Common sagebrush lizard

Urosaurus graciosus

SUBFAMILY

Phrynosomatinae

TAXONOMY

Urosaurus graciosus Baird and Girard, 1852, Southern California. Two subspecies are recognized.

OTHER COMMON NAMES

English: Long-tailed uta, western sagebrush lizard, northern sagebrush lizard, southern sagebrush lizard, brush lizard, Arizona brush lizard; Spanish: Lagartija de Matorral, cachora coluda.

PHYSICAL CHARACTERISTICS

Sagebrush lizards are light grayish brown lizards with a very long tail. They have a series of thin, dark lines branching across the head and running down the back and sides. The lizards are generally darker in color in the early morning and become lighter as the temperature rises. Blue blotches are

HABITAT

Coachella Valley fringe-toed lizards live in dunes and other desert areas with loose, sandy soil and some low vegetation.

BEHAVIOR

When not scurrying about the dunes, this lizard is either hiding in a bush or a burrow, or buried in the sand. It accomplishes the latter avoidance tactic by maneuvering its hind limbs and body (so-called sand swimming) to wiggle itself down into the substrate.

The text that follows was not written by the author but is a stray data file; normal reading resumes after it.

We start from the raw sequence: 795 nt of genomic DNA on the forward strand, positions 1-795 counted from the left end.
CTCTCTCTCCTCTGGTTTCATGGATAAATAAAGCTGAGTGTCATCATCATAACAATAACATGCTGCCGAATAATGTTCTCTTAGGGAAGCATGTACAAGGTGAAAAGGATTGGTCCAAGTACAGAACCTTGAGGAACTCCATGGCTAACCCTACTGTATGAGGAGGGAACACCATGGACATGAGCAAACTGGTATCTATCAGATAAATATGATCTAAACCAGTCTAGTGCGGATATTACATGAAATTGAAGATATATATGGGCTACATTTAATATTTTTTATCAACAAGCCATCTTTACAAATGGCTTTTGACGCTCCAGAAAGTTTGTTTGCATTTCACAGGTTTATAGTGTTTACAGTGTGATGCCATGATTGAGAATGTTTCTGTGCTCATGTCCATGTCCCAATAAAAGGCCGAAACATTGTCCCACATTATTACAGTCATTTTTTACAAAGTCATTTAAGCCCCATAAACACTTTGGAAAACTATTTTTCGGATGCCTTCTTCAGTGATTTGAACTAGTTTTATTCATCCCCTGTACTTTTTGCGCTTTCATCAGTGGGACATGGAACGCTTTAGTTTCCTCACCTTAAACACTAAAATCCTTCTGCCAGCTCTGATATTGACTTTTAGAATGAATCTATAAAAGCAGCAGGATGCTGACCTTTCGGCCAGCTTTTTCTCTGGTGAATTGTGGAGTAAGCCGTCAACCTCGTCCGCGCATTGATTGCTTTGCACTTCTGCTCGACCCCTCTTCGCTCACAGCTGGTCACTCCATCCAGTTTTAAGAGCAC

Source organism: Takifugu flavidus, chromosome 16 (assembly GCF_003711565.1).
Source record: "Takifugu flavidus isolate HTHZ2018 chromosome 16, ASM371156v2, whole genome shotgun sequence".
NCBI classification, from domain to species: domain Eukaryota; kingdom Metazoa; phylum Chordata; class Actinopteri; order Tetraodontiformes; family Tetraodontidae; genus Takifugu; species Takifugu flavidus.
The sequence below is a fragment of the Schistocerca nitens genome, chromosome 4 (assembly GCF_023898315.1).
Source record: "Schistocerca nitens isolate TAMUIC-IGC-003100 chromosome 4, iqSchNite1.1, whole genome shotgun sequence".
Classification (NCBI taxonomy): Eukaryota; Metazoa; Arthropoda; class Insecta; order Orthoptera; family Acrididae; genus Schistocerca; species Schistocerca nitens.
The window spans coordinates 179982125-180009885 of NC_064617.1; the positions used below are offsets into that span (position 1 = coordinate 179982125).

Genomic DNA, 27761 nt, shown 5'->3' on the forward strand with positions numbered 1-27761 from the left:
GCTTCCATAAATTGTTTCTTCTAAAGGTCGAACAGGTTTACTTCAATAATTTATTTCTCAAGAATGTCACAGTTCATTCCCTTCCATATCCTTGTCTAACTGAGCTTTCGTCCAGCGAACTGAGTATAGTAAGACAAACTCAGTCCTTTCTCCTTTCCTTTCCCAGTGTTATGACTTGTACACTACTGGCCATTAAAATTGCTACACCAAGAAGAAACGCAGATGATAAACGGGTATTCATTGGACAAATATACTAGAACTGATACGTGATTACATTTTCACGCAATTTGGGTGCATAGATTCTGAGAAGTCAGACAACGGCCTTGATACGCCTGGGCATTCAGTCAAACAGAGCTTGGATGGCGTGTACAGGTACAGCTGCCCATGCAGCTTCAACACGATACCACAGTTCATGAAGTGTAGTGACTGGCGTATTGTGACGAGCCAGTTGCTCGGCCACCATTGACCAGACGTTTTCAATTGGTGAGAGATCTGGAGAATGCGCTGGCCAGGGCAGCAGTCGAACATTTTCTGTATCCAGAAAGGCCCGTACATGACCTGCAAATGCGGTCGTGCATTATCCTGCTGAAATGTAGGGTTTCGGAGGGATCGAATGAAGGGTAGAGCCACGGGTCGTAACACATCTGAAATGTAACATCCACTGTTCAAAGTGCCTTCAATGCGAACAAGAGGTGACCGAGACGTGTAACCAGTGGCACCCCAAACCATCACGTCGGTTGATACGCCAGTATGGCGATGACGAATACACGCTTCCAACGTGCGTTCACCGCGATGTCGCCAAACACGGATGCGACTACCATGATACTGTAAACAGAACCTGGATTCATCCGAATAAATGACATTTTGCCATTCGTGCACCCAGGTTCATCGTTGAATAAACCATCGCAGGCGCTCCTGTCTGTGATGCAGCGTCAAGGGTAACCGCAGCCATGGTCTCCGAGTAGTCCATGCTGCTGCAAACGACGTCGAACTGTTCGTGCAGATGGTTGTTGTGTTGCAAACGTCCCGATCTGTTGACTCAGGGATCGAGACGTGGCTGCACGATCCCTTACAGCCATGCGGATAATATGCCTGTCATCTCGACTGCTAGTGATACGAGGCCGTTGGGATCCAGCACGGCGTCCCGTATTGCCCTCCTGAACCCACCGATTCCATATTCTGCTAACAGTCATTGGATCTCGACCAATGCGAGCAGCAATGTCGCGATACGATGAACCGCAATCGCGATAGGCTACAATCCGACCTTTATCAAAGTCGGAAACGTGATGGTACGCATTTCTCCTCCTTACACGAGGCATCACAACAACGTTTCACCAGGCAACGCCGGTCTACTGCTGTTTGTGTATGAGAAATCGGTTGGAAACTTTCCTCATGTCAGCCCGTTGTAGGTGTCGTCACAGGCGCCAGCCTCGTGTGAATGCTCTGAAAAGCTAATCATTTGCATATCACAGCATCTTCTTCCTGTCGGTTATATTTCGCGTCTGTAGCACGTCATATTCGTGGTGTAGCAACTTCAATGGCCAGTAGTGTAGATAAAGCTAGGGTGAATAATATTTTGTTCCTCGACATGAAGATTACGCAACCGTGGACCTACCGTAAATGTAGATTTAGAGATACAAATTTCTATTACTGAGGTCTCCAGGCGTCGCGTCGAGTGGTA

frequently noticeable on the belly. Adults can reach 10.5 in (26.7 cm), including a tail that makes up about 70% of the total length.

DISTRIBUTION

Sagebrush lizards occur in the southwestern United States and in Baja California, Mexico.

HABITAT

These lizards live among sagebrush and other shrubs, as well as in mesquite and creosote trees, in otherwise open desert areas.

BEHAVIOR

This lizard is known as a climber and is frequently seen stretched out perfectly still on branches, tree trunks, and other vertical surfaces. When threatened, they scamper into thicker vegetation, or abandon their arboreal habits altogether and run into burrows hidden beneath vegetation.

FEEDING ECOLOGY AND DIET

Sagebrush lizards mostly eat insects. They do much of their foraging in vegetation, but will venture onto the desert ground when necessary.

REPRODUCTIVE BIOLOGY

Female sagebrush lizards commonly lay clutches of two to five eggs from late spring to late summer, although clutch sizes of a dozen eggs have been reported. In cooler climates, one clutch is common. Females in warmer climates may lay up to six clutches a year.

CONSERVATION STATUS Not listed by the IUCN.

SIGNIFICANCE TO HUMANS None known. ♦

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